I went to see a very old man today. I used to drive him to and from our local Day Centre. I called, by arrangement, at his Care Home, and he wasn’t there. He was ‘at lunch’ the staff tactfully told me.
Yes, he was – and I rejoice for him. He told me later that a woman friend had called, without notice, to take him out to lunch. I was glad for him, although he was very firm in pointing out to me that his visitor was simply a friend.
If he had found himself double-booked, my view is: good for him.
This very old man is a few months short of his 100th birthday. As a young man he had spent most of the war as an agent for the Special Operations Executive, having parachuted into occupied France. On the rare occasions when he wears them, his suit is festooned with medals, including the Legion of Honour.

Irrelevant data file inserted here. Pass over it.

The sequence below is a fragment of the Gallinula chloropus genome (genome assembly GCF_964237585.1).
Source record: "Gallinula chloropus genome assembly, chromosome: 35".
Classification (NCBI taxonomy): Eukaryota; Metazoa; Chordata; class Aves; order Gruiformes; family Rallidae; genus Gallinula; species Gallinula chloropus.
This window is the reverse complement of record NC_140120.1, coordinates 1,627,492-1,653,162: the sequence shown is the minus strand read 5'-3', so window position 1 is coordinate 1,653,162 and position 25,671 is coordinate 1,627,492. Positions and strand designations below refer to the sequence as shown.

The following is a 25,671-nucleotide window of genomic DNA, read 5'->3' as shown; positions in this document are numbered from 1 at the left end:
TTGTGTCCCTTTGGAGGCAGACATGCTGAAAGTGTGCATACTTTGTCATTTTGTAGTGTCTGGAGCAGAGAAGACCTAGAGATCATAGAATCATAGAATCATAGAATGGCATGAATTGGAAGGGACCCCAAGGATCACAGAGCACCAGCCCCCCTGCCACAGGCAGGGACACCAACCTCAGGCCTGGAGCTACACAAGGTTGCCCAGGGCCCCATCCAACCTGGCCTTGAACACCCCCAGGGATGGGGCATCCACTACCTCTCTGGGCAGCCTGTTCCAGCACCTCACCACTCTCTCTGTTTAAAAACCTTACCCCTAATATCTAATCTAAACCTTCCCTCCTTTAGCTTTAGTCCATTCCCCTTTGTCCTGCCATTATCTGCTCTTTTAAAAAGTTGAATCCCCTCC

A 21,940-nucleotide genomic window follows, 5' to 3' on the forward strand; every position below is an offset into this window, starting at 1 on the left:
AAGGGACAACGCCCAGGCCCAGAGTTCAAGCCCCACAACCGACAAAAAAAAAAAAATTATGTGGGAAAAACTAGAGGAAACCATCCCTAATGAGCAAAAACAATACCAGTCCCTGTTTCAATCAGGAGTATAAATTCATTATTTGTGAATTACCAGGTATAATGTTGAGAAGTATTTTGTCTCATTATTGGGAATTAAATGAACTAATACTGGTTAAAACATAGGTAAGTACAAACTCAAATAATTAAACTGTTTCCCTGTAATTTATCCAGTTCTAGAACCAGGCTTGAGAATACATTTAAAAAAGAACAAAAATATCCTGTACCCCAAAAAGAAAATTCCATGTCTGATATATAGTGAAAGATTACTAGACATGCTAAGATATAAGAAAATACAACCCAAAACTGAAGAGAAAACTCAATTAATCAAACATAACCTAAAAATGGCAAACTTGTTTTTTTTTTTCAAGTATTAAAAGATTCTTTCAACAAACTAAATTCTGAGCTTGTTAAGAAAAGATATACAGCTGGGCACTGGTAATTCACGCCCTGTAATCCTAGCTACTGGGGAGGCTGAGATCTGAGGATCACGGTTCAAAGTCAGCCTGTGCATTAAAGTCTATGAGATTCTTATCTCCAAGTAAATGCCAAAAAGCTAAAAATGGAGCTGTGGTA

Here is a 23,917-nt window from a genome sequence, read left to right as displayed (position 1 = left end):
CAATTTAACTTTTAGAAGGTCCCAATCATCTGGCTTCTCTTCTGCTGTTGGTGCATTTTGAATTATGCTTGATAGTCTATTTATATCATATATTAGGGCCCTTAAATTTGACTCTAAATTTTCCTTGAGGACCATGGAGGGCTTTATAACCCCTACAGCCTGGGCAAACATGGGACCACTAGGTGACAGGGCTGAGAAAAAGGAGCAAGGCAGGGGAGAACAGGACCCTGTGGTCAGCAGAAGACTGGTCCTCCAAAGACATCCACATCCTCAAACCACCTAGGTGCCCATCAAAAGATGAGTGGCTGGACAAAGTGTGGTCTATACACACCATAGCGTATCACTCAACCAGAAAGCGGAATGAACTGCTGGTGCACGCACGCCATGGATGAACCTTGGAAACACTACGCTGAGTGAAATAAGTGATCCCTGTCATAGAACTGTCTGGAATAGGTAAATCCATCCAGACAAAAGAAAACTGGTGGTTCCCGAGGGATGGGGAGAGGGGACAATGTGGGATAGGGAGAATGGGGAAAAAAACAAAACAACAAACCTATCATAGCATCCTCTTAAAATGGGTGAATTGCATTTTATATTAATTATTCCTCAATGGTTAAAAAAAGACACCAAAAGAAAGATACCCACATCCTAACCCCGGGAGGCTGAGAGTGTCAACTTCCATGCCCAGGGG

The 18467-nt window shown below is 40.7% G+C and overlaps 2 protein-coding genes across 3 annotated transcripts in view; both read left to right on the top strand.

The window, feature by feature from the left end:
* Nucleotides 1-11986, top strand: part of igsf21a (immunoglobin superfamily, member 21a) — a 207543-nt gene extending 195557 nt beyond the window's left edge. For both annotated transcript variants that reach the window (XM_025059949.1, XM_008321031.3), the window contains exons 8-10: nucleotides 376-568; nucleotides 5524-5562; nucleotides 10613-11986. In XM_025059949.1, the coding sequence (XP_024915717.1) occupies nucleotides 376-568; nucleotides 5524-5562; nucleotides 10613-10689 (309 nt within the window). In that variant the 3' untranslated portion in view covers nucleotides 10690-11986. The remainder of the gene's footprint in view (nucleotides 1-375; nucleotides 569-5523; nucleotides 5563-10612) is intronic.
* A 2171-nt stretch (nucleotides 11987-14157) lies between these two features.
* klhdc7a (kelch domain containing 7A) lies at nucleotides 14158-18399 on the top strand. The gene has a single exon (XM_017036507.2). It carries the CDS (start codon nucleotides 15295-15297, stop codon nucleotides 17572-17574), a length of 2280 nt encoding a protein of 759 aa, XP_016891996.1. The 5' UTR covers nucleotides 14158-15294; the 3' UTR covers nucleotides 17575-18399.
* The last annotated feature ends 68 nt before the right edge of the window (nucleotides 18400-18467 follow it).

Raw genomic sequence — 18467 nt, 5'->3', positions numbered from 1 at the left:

Tonight in my garden I watched great clouds, mottled with grey and glowing from the evening sun, sail across the sky from the South West. The warm wind carried with it the June scent of mock orange. My little wilderness of dog rose, elder, herb robert and foxglove flourished after all the rain. The Devon wild iris are finished and I may drop a few seeds into the river from our town bridge.
And yes, I did recall Vera Lynn’s song: ‘There’ll always be an England.’ We have to thank my old friend and his contemporaries for that.